The following is an excerpt from Dr. Laura Faukner’s (of FalconDay Consulting) Webinar “How to Win and Successfully Execute on Defense Contracts.” In it, she discusses the best ways to present your business as a candidate for a government contract.
When vying for a defense contract, many businesses feel that it would be best to attempt to market themselves to numerous different agencies, throwing products or services against the wall until one of them sticks. This is a poor idea for several reasons, and can ultimately inhibit your chance of winning any contract.
Your lack of focus is noticeable
Defense knows that businesses want the contract. They also know that businesses will stop at nothing to win one, even if they do not necessarily have a strong background in the field of the contract. Because of this, they are extremely wary of contractors who are applying just to apply, and will disregard any contractor that doesn’t have an extremely solid grasp on what the contract entails.
Focus increases face time
Many people don’t realize the importance of human interaction when going for the government contract. They believe that the government is a faceless bureaucracy that cannot be interacted with. The truth is that you will need to endear yourself to the program manager of your chosen agency in order to win the contract, and that means building a relationship there. If you focus on just a few agencies, then the relationship with individuals within those agencies will be much more substantial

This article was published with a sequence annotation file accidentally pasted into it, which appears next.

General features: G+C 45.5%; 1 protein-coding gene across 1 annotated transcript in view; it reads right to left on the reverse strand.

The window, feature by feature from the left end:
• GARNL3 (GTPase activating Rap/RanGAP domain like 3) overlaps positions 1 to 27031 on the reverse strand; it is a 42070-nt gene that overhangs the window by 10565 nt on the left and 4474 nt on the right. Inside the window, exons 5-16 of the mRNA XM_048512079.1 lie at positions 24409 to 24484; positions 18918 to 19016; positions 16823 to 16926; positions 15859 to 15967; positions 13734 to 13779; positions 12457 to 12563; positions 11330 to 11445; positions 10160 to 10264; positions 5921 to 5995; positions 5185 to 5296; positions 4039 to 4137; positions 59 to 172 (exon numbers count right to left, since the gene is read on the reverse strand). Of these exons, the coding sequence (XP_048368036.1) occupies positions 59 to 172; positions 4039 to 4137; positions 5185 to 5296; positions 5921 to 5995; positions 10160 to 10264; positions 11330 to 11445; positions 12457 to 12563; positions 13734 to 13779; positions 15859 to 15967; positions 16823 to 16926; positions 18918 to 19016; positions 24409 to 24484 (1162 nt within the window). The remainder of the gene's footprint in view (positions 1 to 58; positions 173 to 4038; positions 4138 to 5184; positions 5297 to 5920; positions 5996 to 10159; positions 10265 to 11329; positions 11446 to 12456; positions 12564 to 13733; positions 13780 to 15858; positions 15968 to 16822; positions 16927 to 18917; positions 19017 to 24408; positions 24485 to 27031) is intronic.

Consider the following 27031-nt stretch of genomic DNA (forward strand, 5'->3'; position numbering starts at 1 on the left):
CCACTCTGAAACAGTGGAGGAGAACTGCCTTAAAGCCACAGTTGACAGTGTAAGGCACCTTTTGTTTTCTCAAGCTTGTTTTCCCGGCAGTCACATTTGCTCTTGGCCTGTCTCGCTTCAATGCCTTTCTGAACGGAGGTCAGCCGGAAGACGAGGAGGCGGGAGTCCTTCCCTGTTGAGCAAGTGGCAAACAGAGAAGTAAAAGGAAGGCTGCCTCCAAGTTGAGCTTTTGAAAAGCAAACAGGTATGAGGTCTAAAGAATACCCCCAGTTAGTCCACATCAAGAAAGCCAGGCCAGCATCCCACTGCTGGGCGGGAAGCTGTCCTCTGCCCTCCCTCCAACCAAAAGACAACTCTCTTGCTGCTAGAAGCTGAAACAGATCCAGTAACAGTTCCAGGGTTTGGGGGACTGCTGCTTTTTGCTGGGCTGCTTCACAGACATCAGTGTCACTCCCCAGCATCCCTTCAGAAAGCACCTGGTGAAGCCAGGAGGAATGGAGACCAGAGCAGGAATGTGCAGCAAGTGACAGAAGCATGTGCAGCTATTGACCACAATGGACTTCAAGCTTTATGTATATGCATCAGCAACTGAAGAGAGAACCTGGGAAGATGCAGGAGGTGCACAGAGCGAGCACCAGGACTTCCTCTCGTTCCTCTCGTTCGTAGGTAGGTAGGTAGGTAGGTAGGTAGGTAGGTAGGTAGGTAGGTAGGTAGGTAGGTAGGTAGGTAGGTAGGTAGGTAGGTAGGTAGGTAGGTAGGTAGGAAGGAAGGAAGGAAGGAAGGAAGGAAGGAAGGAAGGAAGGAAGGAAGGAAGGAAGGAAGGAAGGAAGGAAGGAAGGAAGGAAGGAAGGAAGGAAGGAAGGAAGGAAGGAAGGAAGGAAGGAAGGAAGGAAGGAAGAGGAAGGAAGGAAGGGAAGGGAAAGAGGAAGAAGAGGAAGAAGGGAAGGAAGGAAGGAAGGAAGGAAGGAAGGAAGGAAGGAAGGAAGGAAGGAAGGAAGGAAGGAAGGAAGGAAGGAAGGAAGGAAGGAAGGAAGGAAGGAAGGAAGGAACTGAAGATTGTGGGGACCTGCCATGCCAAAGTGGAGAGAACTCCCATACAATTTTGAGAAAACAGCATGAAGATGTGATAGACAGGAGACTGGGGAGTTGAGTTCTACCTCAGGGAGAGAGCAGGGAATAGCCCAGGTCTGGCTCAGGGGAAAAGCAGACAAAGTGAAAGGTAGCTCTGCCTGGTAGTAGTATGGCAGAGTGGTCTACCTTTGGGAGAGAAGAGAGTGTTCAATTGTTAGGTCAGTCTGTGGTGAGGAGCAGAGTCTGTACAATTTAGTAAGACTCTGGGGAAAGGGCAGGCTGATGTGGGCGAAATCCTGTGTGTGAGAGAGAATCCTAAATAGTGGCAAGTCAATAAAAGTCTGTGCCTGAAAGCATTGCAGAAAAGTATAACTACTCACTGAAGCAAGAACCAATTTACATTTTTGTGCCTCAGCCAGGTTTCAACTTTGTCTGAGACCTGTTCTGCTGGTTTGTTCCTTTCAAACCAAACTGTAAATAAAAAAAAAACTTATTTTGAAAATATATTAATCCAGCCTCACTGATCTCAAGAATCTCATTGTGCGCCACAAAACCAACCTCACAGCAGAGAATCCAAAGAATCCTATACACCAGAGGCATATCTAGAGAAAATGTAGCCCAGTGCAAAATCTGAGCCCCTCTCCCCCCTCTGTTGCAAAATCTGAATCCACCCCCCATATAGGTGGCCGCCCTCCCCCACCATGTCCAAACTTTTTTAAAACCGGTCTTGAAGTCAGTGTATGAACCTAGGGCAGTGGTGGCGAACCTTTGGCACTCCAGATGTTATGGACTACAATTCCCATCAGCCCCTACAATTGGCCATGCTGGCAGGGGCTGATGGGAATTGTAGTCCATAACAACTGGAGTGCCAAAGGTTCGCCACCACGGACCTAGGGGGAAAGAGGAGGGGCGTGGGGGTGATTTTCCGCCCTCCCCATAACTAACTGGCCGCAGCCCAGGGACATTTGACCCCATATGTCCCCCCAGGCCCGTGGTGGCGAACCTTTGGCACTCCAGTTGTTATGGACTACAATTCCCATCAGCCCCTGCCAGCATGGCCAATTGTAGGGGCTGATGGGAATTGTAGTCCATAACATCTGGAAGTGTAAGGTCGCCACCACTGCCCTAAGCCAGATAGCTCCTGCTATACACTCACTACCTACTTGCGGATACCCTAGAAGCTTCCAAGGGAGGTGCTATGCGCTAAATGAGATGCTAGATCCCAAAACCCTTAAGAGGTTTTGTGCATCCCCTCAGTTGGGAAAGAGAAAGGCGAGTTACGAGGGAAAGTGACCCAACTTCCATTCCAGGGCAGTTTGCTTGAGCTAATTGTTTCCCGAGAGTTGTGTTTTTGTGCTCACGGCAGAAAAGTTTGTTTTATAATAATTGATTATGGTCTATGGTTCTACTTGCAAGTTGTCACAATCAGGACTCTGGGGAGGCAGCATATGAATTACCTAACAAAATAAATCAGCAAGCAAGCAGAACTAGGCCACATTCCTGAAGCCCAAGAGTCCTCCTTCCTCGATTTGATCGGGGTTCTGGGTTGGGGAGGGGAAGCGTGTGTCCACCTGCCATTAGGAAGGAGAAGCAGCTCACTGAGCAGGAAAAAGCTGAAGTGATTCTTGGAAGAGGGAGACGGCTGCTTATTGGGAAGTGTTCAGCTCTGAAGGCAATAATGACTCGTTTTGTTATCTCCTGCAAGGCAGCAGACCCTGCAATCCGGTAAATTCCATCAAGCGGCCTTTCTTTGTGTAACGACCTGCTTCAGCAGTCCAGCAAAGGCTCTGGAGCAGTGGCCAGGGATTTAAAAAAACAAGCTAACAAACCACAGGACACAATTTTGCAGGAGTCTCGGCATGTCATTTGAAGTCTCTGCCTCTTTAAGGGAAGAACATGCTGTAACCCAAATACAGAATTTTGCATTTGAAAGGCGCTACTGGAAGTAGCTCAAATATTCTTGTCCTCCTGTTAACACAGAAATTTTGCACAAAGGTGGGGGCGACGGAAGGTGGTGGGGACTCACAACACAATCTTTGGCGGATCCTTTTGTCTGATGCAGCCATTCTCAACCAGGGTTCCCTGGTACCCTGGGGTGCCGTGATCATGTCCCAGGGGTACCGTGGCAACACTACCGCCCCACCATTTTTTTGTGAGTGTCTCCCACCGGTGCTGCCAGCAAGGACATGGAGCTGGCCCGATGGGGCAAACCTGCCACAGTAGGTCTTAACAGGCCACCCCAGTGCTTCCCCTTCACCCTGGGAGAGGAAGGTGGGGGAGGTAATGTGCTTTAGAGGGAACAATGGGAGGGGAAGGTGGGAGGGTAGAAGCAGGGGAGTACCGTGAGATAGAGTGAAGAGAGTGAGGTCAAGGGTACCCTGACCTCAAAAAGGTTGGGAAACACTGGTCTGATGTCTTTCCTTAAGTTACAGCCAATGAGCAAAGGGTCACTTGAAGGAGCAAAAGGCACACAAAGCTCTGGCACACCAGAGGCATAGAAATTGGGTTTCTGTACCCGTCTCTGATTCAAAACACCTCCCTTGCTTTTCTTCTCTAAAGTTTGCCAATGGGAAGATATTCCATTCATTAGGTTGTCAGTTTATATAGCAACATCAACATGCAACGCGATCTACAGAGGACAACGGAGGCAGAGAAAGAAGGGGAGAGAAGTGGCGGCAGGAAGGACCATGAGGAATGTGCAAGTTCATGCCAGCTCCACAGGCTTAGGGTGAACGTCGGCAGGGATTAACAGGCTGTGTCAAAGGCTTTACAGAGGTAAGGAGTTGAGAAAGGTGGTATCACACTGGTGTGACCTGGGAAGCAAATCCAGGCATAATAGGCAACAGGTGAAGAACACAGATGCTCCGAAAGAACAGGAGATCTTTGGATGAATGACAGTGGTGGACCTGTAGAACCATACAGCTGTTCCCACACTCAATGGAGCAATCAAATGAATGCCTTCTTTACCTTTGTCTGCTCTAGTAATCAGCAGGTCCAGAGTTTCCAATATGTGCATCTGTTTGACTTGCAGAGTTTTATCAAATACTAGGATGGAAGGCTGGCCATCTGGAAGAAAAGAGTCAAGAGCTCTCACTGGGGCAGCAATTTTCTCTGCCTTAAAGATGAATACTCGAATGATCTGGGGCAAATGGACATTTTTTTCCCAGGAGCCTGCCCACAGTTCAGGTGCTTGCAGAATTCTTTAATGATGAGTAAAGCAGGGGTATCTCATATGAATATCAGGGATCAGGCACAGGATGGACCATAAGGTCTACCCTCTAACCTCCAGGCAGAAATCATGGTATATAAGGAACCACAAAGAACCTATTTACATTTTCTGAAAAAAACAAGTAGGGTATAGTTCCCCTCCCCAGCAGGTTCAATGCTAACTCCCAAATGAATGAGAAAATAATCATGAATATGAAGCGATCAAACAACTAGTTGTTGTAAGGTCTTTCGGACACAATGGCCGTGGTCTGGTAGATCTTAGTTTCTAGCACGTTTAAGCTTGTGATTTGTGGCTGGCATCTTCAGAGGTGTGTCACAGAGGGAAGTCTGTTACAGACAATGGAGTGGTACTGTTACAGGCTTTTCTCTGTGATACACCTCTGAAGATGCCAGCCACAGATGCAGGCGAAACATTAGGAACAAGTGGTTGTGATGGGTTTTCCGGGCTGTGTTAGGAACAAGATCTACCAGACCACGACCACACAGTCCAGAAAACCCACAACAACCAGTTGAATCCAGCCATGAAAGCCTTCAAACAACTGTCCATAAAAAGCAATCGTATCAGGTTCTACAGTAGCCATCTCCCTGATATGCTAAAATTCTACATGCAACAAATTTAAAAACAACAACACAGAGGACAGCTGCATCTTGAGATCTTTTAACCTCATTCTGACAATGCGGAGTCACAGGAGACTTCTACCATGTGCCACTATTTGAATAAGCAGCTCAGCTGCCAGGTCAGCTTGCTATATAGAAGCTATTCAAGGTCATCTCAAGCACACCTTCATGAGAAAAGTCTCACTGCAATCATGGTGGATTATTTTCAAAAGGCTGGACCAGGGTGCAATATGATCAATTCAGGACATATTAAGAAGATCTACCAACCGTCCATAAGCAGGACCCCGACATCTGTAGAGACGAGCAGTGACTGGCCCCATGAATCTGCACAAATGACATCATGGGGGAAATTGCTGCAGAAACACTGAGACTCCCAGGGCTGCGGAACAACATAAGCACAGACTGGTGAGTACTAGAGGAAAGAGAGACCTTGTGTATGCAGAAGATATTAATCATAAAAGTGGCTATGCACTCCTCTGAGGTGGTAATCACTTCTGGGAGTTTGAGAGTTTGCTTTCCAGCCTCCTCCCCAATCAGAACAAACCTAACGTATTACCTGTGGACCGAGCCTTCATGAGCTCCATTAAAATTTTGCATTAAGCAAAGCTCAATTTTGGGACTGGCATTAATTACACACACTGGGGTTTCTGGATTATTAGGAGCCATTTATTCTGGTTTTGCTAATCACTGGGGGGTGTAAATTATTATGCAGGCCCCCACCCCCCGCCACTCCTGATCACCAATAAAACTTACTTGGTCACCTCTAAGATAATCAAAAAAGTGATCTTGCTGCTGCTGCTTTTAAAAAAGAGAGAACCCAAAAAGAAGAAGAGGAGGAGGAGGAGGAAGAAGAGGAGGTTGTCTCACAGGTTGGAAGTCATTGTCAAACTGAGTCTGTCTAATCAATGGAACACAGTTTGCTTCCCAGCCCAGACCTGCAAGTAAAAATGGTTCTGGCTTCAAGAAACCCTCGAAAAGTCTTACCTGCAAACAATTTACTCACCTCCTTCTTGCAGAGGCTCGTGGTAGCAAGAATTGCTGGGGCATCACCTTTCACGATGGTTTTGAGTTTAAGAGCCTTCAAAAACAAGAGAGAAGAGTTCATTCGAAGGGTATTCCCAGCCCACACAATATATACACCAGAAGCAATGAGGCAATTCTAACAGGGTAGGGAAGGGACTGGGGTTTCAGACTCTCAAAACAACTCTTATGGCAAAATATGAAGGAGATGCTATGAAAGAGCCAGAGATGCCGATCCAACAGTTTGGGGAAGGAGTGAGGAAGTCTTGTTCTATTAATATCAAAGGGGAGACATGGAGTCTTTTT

Defense is looking for a contractor that can remain flexible and adapt to their changing needs over the course of a project. Essentially, if you can offer a custom solution to their needs, you will be a very attractive candidate for the contract. Communicate your flexibility by focusing on the needs of a few agencies and offering solutions that will address those needs specifically.
These tips will help you build a strong foundation with your chosen defense agencies. Watch Dr. Faulkner’s webinar “How to Win and Successfully Execute on Defense Contracts” for more advice on how to succeed as a government contractor.